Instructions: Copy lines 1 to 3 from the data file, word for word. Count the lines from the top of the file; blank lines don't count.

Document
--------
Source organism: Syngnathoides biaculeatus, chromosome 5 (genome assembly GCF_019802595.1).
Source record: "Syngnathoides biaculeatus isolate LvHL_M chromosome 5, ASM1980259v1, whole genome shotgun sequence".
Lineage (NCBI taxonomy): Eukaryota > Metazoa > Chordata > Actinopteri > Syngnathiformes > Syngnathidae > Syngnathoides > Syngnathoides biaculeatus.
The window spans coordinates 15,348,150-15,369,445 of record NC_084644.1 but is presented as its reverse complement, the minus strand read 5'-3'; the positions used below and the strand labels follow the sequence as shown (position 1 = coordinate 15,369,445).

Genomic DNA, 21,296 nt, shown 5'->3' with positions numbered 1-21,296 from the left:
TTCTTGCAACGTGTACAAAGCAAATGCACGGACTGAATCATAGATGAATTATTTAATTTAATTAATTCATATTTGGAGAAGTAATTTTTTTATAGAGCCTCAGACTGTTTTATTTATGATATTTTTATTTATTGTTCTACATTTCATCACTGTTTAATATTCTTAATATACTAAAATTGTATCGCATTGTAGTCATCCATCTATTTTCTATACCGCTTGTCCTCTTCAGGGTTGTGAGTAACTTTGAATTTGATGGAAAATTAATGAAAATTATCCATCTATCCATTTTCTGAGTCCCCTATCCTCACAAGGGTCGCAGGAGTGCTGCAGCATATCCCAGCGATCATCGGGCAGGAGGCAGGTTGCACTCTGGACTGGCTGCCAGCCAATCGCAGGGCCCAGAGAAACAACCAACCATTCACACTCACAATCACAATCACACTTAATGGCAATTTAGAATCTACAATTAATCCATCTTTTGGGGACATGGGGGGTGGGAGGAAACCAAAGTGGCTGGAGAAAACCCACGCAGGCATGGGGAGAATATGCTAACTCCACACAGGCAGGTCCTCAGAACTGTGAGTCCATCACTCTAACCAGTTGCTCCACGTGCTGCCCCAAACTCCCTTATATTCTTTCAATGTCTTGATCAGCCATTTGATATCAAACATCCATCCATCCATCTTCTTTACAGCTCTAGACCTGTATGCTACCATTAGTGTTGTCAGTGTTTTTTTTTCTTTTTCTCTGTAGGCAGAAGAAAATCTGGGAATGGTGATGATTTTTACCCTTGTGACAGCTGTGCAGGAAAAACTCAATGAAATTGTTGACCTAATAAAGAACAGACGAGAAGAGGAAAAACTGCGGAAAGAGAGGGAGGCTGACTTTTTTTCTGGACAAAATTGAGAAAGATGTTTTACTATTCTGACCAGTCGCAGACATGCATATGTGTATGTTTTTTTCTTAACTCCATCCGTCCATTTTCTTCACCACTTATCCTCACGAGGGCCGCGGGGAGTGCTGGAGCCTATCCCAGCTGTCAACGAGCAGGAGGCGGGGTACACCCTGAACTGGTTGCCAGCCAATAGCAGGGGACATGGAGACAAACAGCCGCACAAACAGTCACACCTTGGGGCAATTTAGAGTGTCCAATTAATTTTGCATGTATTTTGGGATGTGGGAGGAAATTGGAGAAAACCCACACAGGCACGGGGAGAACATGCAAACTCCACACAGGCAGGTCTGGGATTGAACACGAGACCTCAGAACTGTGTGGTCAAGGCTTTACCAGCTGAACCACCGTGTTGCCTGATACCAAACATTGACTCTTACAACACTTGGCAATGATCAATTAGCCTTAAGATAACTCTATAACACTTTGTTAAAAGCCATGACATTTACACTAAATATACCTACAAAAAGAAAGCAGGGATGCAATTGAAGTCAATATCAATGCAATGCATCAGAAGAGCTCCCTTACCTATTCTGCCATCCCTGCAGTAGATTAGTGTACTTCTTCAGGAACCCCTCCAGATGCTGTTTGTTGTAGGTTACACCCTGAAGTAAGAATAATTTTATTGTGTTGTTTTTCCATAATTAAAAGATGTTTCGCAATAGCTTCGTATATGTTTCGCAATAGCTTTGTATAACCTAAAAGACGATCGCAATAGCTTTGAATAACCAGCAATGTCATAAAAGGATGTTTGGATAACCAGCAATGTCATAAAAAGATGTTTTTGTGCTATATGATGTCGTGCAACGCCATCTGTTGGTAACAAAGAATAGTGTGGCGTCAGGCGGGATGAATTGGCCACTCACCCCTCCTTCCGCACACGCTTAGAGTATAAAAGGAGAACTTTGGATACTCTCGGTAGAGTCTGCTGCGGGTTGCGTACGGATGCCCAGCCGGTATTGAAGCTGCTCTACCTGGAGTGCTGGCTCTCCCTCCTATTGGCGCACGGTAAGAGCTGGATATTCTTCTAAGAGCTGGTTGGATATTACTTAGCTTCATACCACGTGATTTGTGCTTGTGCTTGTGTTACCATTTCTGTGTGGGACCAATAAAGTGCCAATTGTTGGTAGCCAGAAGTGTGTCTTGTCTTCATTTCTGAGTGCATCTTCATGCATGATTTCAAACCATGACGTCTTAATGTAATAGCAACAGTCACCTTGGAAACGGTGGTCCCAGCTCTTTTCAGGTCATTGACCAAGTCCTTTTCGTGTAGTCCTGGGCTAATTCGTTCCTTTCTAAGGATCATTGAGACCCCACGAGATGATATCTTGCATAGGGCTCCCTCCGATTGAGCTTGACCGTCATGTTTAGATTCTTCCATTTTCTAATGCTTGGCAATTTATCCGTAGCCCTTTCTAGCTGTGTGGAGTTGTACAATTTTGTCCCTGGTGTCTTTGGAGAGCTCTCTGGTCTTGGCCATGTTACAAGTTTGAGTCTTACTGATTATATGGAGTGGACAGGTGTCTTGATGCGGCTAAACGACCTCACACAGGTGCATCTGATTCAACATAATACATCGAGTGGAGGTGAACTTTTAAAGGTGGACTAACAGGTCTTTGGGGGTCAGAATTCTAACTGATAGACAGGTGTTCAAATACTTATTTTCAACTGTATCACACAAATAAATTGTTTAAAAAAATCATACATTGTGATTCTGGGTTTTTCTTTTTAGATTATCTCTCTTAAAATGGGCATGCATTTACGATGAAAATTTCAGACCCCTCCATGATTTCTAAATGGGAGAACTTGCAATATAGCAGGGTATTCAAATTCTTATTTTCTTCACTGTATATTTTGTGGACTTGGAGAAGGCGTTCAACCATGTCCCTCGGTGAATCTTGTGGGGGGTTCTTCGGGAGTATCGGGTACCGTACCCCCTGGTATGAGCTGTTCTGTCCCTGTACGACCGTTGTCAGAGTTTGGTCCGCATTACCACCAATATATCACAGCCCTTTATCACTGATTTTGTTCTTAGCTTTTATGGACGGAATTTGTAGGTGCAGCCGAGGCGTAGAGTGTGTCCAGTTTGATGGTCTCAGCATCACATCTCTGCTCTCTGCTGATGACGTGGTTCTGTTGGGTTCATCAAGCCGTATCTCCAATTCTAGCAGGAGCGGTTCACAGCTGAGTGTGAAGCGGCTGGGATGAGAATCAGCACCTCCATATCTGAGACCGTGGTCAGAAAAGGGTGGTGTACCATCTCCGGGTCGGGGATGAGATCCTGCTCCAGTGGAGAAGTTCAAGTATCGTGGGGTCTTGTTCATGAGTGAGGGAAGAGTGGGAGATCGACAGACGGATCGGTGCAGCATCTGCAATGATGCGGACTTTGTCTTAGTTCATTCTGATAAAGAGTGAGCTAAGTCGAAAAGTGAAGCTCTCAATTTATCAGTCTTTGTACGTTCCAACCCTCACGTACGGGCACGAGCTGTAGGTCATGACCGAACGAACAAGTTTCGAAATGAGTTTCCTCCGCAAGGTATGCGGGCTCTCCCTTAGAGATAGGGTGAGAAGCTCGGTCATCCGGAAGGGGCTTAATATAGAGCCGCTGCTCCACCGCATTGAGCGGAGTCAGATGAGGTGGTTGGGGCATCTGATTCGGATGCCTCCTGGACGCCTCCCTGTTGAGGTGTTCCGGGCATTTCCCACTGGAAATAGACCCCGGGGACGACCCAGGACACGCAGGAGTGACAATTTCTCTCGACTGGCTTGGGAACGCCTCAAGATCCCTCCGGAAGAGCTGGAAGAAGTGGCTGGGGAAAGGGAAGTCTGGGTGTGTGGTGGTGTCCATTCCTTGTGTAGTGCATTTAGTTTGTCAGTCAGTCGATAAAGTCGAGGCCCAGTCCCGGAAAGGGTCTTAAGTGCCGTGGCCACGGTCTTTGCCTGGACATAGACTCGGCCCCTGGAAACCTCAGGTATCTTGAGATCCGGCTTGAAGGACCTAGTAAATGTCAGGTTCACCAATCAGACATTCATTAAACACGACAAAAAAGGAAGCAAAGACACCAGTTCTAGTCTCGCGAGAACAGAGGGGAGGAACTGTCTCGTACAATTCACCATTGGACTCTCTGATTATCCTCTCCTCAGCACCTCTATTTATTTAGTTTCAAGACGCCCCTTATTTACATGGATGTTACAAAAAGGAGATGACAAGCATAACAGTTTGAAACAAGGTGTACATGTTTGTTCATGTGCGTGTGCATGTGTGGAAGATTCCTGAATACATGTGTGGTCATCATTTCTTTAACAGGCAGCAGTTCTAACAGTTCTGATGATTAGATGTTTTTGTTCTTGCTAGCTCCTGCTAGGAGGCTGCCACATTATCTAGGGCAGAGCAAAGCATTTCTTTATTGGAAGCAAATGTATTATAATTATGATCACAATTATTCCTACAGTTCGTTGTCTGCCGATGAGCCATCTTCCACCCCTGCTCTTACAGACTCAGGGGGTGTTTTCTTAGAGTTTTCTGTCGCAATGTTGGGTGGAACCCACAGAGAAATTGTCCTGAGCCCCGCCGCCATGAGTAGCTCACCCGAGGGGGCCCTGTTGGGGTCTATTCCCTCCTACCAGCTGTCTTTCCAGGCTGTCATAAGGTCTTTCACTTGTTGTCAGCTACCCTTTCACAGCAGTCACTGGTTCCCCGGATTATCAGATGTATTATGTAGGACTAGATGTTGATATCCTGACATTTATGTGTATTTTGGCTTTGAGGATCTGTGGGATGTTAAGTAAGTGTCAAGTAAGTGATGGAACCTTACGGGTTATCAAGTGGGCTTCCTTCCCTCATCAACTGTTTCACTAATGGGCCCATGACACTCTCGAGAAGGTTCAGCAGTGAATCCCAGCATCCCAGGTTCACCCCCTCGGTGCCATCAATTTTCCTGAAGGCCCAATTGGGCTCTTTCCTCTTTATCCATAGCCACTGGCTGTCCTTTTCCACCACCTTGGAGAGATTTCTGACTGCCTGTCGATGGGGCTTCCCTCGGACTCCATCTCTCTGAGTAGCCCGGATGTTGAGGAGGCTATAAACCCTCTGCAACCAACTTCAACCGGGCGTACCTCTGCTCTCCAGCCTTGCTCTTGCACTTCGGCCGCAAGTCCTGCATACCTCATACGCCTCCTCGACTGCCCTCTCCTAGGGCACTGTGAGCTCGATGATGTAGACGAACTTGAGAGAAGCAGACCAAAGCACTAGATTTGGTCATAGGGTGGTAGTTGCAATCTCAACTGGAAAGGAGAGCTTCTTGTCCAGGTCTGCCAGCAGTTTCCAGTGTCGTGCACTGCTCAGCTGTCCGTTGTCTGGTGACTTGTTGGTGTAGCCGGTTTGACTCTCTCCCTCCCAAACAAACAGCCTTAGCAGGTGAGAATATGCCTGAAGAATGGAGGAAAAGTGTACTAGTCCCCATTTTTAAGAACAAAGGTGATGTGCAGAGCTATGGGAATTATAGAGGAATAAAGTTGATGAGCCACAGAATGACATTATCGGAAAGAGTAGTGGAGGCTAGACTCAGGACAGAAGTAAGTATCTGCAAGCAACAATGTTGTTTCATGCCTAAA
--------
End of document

Source organism: Syngnathoides biaculeatus, chromosome 5 (genome assembly GCF_019802595.1).
Source record: "Syngnathoides biaculeatus isolate LvHL_M chromosome 5, ASM1980259v1, whole genome shotgun sequence".
Lineage (NCBI taxonomy): Eukaryota > Metazoa > Chordata > Actinopteri > Syngnathiformes > Syngnathidae > Syngnathoides > Syngnathoides biaculeatus.